Postcard from Peru
Clare Baker, Associate Consultant
Do you remember having to do homework for your first day of the new school year: ‘What I did in my summer holidays’. Maybe 'What I learned in my summer holidays' is more valuable? Either way, I'm sure my favourite English teacher, Miss Lovatt, would say this post is 30 years' overdue.
I learned that learning needs its own space. That it is an adventure in its own right.
What I did on my summer holiday
I climbed Nevado Pisco in the Cordillera Blanca, Peru, last week. I loved the experience, altitude sickness and all. I love being in nature, and thrive on physical challenge.
Can something like a mountain climb increase the power of coaching? Last week I answered that question in a surprising way.
I often walk with my clients, helping them create a deliberate physical and mental distance from their day to day life. This helps shape a fresh perspective, and people tell me walking helps them to think more clearly and makes it easier for them to find a way forward.
When my clients are walking and I’m comfortably in my office at the other end of the phone, the experience is different. People share that they can pull funny faces, walk in circles and even tear up leaves – things that help their thinking but they’d feel too self-conscious to do if I was by their side.
I was sure that a bigger challenge would give greater results. Yet as I was climbing, I found I couldn’t and didn’t want to focus on my growth as a human being, business owner and coach.
The climb tested my endurance so much that I could only be present in each moment. I had no mental or physical capacity to do more than take each next step. My emotional energy was fully committed to the ice, breath-taking peaks and achingly blue skies around me.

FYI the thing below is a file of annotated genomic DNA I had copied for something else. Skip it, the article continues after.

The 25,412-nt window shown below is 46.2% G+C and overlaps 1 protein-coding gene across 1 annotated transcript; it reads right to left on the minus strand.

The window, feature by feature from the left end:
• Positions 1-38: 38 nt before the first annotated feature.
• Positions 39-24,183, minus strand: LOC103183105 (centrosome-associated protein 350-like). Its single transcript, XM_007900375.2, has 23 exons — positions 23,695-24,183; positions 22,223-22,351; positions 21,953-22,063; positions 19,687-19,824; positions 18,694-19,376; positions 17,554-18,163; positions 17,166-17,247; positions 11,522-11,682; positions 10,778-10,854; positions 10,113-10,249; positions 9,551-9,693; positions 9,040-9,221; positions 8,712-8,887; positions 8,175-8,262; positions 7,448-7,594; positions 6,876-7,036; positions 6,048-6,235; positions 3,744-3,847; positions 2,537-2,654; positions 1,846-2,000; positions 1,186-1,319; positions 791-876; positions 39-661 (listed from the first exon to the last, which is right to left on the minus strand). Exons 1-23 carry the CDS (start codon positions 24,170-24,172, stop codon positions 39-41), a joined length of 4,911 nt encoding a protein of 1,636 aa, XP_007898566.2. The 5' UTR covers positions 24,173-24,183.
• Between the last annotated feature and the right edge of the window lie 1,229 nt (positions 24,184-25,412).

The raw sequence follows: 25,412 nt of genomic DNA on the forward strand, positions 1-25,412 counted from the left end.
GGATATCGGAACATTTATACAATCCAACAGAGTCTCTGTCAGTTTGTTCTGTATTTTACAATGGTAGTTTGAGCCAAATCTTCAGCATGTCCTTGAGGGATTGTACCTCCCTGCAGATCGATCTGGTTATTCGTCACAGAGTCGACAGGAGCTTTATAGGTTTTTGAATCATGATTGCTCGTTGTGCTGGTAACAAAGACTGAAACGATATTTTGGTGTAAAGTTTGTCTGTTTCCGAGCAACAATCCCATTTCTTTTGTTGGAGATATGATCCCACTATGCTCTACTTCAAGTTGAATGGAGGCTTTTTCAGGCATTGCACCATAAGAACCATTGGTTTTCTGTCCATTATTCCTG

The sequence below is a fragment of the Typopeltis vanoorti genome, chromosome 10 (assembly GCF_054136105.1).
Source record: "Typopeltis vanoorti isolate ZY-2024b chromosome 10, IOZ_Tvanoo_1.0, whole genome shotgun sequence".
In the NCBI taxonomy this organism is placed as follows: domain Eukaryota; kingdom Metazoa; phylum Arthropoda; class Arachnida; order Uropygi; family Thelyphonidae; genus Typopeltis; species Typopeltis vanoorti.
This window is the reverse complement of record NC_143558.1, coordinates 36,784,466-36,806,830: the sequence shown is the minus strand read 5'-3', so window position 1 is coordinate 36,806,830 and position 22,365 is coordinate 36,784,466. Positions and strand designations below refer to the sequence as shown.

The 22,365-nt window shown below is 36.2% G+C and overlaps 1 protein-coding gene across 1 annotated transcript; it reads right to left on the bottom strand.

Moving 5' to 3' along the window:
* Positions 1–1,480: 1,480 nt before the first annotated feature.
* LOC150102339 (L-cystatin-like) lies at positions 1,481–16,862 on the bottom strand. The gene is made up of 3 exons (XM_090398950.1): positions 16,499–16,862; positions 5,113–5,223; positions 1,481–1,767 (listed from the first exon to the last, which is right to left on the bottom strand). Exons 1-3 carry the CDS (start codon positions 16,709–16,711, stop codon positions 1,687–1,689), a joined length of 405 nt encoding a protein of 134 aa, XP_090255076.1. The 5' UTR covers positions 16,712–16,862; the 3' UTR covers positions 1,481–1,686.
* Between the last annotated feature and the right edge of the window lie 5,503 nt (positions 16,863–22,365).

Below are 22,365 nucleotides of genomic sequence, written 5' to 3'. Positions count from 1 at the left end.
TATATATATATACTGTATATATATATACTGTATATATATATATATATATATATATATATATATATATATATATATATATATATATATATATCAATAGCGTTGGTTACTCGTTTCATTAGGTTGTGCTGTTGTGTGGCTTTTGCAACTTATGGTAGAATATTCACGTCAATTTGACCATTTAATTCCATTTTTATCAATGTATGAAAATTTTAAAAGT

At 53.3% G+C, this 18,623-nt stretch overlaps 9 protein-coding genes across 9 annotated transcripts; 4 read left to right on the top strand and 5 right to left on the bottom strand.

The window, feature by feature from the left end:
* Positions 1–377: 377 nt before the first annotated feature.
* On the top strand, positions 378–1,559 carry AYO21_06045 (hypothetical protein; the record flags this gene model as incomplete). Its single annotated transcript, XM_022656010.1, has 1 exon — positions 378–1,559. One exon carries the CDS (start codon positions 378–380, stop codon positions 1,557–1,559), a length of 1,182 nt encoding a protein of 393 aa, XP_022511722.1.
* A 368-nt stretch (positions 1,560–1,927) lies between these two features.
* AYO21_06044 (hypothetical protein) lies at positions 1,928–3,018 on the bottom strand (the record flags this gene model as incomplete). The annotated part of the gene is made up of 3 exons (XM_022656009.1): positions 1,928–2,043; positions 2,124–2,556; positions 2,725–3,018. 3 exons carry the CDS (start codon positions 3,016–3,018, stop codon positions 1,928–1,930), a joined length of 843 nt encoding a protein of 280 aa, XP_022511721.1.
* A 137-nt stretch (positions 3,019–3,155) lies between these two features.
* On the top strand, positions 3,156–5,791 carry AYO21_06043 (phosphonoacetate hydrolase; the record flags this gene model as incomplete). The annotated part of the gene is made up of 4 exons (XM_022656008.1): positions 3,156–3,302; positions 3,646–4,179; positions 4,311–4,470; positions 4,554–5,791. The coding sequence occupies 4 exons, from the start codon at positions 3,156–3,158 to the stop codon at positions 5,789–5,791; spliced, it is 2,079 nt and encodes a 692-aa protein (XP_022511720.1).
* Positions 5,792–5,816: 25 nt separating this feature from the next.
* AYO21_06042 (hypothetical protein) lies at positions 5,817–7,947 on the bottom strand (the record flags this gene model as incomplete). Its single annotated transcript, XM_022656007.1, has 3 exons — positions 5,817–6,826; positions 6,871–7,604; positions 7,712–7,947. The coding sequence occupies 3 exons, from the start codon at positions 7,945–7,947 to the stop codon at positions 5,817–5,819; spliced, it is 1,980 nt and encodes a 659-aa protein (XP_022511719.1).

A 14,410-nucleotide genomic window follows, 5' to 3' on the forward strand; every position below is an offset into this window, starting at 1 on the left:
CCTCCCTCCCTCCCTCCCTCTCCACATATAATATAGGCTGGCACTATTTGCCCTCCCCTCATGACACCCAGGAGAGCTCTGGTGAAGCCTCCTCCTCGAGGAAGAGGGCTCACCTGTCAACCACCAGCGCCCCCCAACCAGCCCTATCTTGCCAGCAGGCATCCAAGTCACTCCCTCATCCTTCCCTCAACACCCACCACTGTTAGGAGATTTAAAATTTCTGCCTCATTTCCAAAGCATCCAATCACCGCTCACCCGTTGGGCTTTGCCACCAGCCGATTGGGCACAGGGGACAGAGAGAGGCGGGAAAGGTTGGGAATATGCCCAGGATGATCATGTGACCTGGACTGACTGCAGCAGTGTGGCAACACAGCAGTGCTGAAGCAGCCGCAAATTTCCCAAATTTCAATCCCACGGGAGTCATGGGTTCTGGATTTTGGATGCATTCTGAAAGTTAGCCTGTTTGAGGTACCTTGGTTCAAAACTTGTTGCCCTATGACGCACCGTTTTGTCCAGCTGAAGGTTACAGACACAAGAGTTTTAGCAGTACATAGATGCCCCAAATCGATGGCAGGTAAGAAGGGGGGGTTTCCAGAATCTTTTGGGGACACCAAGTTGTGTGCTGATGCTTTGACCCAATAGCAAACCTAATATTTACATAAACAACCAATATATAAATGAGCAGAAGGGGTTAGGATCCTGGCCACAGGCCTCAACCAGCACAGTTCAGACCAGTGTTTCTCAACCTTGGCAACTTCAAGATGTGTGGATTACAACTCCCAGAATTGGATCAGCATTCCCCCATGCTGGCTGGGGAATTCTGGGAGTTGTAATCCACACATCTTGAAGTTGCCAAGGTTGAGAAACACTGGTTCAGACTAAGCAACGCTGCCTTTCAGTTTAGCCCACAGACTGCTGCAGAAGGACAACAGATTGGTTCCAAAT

The perfect place to go beyond who you are to who you can be?
If you’ve ever heard learning and development jargon you might have come across the comfort, stretch and panic zones. The stretch zone is the ideal space to avoid stagnation, go beyond your current awareness and capabilities, and achieve something remarkable within yourself or the world.
I found I couldn’t work on myself and climb the mountain at the same time. I wasn’t in the panic zone. I wasn’t frozen by fear (I was too tired to be scared, and too in love with the mountain to be put off by the danger). However, meeting the challenges of being a first-time mountaineer at extreme altitude for the first time was all the stretching I could do.
My adventures build my resilience. I constantly surprise myself by how much I am capable of. Adventure widens my perspective, teaches me to let go of what I can’t control, and brings people into my life I would otherwise never meet. And they take all of me, in every moment. There is no space for anything else.
So what did I learn in during my summer holidays?
Learning is an adventure in itself. It deserves its own sacred space. I won’t be taking my clients up a mountain. The gentle hills of the Surrey and Sussex give space for people to benefit from movement and nature while having the energy to reflect on what matters and find their own way forward.
If you have a question about coaching, hiking, adventure (or me), you can connect with me or drop me an email via firstname.lastname@example.org.
And if you want to find out something surprising about yourself I highly recommend climbing a mountain just because you can, and because it’s there...